Firstly, I’ve only actually got two juggling balls! So I knew from the outset it would have to be a comp from at least two shots. It was a simple setup – one desk lamp, an infinity-curve white card, Gerald balanced holding one ball and the other hanging from some cotton above his head:

Original shot 1
1. Original shot with one ball suspended from cotton
Cloned string
2. Clone out the string above the LHS ball
Blur left
3. Copy the LHS ball and some of its background, add motion blur and mask the top part
Two balls
4. Combine these two layers so that Gerald appears to be juggling two balls with one in the air
Rhs orginal
5. Take another shot with the ball dangling on the right hand side with a complete shadow
Rhs ball layer
6. Take the RHS ball, copy to new layer on original, mask what is not needed and remember the shadow!
Rhs ball blur
7. Take a copy of this layer, add motion blur and mask out the bottom half
Rhs ball blurred
8. This combines to give blur above the RHS ball and a non-blurred shadow as required
9. Switching on all the layers shows the two balls apparently dangling in mid-air with a sense of movement in the up and down directions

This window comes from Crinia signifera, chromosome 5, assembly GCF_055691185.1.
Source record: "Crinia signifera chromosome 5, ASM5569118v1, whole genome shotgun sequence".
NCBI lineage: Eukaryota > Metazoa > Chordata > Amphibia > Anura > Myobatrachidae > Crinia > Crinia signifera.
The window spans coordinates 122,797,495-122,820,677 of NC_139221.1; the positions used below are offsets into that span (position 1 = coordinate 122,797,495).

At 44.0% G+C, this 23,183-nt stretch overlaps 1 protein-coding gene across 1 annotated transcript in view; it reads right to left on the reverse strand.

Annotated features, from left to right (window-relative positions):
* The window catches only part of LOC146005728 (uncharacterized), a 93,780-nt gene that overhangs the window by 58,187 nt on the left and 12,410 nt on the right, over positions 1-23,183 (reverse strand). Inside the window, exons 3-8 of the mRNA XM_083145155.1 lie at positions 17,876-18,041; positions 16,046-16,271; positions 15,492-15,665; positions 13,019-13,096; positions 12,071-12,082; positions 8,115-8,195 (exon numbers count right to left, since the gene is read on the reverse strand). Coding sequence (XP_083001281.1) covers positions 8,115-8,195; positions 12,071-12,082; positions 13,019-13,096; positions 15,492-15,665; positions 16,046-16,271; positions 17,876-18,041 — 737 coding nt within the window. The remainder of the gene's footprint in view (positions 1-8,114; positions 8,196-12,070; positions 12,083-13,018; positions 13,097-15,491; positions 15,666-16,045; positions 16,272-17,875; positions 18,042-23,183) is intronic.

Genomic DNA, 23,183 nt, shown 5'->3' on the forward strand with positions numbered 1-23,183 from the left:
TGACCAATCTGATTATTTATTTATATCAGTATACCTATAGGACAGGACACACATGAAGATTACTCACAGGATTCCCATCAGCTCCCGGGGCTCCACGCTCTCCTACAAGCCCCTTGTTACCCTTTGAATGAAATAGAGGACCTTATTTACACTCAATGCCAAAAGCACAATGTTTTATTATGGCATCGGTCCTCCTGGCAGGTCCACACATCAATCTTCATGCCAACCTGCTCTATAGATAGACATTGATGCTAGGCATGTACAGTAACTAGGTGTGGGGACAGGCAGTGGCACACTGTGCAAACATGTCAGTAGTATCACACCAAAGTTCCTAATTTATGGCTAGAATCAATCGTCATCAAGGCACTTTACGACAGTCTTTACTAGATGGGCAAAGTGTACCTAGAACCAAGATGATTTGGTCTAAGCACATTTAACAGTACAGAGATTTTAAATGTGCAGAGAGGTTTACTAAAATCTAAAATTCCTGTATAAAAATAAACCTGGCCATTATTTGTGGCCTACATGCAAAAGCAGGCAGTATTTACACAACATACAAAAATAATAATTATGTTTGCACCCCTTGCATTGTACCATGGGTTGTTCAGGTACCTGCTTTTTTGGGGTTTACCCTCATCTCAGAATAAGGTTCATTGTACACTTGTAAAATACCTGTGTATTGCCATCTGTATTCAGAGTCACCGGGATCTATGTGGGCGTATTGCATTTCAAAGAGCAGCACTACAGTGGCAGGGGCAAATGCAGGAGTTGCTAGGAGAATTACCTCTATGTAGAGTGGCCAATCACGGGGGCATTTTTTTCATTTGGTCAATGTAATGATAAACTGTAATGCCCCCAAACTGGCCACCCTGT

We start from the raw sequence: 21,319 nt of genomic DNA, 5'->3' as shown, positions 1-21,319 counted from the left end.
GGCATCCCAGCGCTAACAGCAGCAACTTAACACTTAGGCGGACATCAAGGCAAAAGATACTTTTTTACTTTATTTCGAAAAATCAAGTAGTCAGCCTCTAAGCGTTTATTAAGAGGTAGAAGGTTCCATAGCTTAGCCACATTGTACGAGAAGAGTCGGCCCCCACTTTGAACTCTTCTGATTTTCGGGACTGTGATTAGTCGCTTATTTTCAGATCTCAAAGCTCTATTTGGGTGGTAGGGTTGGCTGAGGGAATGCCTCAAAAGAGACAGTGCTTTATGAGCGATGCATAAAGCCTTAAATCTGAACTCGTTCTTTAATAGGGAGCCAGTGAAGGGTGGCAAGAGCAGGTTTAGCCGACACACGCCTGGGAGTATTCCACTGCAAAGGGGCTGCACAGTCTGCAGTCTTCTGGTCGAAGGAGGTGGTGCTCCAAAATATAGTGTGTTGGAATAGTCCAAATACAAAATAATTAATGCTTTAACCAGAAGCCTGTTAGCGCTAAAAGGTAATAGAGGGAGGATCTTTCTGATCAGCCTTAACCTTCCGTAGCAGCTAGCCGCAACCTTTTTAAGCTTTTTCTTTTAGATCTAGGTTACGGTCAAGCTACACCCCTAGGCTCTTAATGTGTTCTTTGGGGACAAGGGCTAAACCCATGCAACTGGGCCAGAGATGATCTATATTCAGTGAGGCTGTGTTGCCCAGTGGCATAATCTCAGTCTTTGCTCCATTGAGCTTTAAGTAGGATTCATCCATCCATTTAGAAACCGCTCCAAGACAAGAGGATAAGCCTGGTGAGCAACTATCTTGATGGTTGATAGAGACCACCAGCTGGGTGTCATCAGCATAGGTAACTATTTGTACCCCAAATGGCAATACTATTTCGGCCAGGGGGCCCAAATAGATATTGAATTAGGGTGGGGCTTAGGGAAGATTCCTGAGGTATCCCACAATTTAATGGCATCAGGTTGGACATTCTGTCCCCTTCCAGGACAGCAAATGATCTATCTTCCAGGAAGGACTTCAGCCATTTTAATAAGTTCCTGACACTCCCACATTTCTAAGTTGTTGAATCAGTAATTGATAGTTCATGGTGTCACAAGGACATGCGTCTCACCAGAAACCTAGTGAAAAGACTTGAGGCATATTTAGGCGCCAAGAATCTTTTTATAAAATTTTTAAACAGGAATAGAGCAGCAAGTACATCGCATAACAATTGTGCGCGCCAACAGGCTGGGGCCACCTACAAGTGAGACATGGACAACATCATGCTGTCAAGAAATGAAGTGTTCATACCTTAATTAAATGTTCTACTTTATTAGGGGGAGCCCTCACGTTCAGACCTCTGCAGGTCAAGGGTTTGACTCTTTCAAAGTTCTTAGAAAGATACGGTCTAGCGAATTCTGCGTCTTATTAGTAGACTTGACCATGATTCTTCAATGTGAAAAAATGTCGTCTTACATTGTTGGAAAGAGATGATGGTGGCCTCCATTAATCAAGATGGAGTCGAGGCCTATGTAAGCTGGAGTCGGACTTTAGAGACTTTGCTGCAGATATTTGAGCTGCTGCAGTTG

It’s probably quicker to fake it (about half an hour’s work) than to actually try and teach a mannequin to juggle… 😉

How To Take… Water Splashes

I’ve often seen other people’s photos of water splashing into a surface and thought I should have a go at it myself. With the My Year In Pictures project, I’ve kept a list of subjects I should try, to give some inspiration on days when it’s not nice outdoors or I just can’t think what to take.

Today, I had a go at some macro shots of water splashes. It’s harder than it looks! You need a fast shutter speed to freeze the action, and a small aperture to give you maximum depth of field. Both of which mean you will have to use a high ISO setting and/or flood the image with light.

Some photographers use a high-speed stroboscopic flash to do the job for them – it recharges in a fraction of a second and allows several shots to be taken in one burst. But I don’t have one, so I dug out an old 1000W video lamp from the back of a cupboard and tried that: